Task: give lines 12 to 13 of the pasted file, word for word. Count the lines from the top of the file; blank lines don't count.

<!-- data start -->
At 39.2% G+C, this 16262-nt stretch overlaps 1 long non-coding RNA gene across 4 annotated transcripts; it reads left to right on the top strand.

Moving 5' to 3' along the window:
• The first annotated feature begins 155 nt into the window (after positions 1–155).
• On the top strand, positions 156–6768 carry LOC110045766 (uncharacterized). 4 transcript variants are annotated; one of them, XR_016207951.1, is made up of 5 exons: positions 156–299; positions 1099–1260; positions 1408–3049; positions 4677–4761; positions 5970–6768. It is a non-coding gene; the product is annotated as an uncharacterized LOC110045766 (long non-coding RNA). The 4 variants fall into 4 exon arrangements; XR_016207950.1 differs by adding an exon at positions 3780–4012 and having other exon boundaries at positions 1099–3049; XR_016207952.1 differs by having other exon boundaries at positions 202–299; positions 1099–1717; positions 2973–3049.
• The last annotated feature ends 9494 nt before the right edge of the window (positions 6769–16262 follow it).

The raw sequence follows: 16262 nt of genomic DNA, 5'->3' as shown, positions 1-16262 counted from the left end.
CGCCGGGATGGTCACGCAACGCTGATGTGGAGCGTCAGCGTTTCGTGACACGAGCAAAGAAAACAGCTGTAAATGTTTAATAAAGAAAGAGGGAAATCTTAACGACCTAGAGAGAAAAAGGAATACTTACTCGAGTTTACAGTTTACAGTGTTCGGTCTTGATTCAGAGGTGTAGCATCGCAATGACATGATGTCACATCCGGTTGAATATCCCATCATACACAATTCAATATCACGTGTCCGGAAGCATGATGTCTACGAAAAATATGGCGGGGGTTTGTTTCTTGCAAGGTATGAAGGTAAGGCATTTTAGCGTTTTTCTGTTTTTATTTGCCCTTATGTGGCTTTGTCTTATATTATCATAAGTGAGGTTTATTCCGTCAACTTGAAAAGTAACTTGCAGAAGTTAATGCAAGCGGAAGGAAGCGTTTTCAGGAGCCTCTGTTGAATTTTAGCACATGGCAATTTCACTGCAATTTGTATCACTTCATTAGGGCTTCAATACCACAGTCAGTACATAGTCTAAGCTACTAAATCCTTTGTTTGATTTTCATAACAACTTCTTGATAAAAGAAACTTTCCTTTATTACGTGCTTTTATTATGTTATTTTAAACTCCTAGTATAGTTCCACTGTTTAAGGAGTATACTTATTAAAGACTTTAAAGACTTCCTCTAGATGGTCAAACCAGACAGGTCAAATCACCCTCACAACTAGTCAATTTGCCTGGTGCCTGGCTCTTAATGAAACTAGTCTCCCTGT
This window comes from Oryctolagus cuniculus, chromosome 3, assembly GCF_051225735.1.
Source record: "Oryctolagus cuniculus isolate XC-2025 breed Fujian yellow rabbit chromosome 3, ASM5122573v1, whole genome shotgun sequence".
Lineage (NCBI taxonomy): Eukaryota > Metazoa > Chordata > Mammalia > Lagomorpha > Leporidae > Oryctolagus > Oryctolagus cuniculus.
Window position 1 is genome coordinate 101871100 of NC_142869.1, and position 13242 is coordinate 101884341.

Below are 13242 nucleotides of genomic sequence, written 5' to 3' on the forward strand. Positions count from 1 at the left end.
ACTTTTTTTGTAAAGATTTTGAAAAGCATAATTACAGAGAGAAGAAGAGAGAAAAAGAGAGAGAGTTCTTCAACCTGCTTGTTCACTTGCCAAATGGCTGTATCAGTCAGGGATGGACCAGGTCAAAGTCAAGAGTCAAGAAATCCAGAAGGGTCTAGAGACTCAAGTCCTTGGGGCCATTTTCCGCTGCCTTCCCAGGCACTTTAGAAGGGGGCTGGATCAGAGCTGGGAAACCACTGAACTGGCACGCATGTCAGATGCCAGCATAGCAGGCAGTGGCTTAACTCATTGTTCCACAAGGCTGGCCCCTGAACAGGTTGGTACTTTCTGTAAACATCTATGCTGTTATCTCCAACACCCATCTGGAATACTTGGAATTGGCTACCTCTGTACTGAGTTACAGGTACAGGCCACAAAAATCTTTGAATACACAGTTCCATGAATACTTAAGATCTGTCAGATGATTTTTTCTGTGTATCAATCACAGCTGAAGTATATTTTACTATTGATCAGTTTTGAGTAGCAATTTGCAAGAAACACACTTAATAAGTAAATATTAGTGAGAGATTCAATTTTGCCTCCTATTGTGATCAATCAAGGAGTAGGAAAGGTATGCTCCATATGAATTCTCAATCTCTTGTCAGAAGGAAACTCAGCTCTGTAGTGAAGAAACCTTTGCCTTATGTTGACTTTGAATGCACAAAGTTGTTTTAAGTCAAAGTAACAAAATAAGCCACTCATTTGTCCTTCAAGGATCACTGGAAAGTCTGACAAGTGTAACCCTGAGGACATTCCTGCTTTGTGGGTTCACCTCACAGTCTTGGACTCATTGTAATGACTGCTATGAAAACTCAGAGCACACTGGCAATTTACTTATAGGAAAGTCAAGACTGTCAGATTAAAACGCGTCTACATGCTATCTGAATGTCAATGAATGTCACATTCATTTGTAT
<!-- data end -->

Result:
Below are 13242 nucleotides of genomic sequence, written 5' to 3' on the forward strand. Positions count from 1 at the left end.
ACTTTTTTTGTAAAGATTTTGAAAAGCATAATTACAGAGAGAAGAAGAGAGAAAAAGAGAGAGAGTTCTTCAACCTGCTTGTTCACTTGCCAAATGGCTGTATCAGTCAGGGATGGACCAGGTCAAAGTCAAGAGTCAAGAAATCCAGAAGGGTCTAGAGACTCAAGTCCTTGGGGCCATTTTCCGCTGCCTTCCCAGGCACTTTAGAAGGGGGCTGGATCAGAGCTGGGAAACCACTGAACTGGCACGCATGTCAGATGCCAGCATAGCAGGCAGTGGCTTAACTCATTGTTCCACAAGGCTGGCCCCTGAACAGGTTGGTACTTTCTGTAAACATCTATGCTGTTATCTCCAACACCCATCTGGAATACTTGGAATTGGCTACCTCTGTACTGAGTTACAGGTACAGGCCACAAAAATCTTTGAATACACAGTTCCATGAATACTTAAGATCTGTCAGATGATTTTTTCTGTGTATCAATCACAGCTGAAGTATATTTTACTATTGATCAGTTTTGAGTAGCAATTTGCAAGAAACACACTTAATAAGTAAATATTAGTGAGAGATTCAATTTTGCCTCCTATTGTGATCAATCAAGGAGTAGGAAAGGTATGCTCCATATGAATTCTCAATCTCTTGTCAGAAGGAAACTCAGCTCTGTAGTGAAGAAACCTTTGCCTTATGTTGACTTTGAATGCACAAAGTTGTTTTAAGTCAAAGTAACAAAATAAGCCACTCATTTGTCCTTCAAGGATCACTGGAAAGTCTGACAAGTGTAACCCTGAGGACATTCCTGCTTTGTGGGTTCACCTCACAGTCTTGGACTCATTGTAATGACTGCTATGAAAACTCAGAGCACACTGGCAATTTACTTATAGGAAAGTCAAGACTGTCAGATTAAAACGCGTCTACATGCTATCTGAATGTCAATGAATGTCACATTCATTTGTAT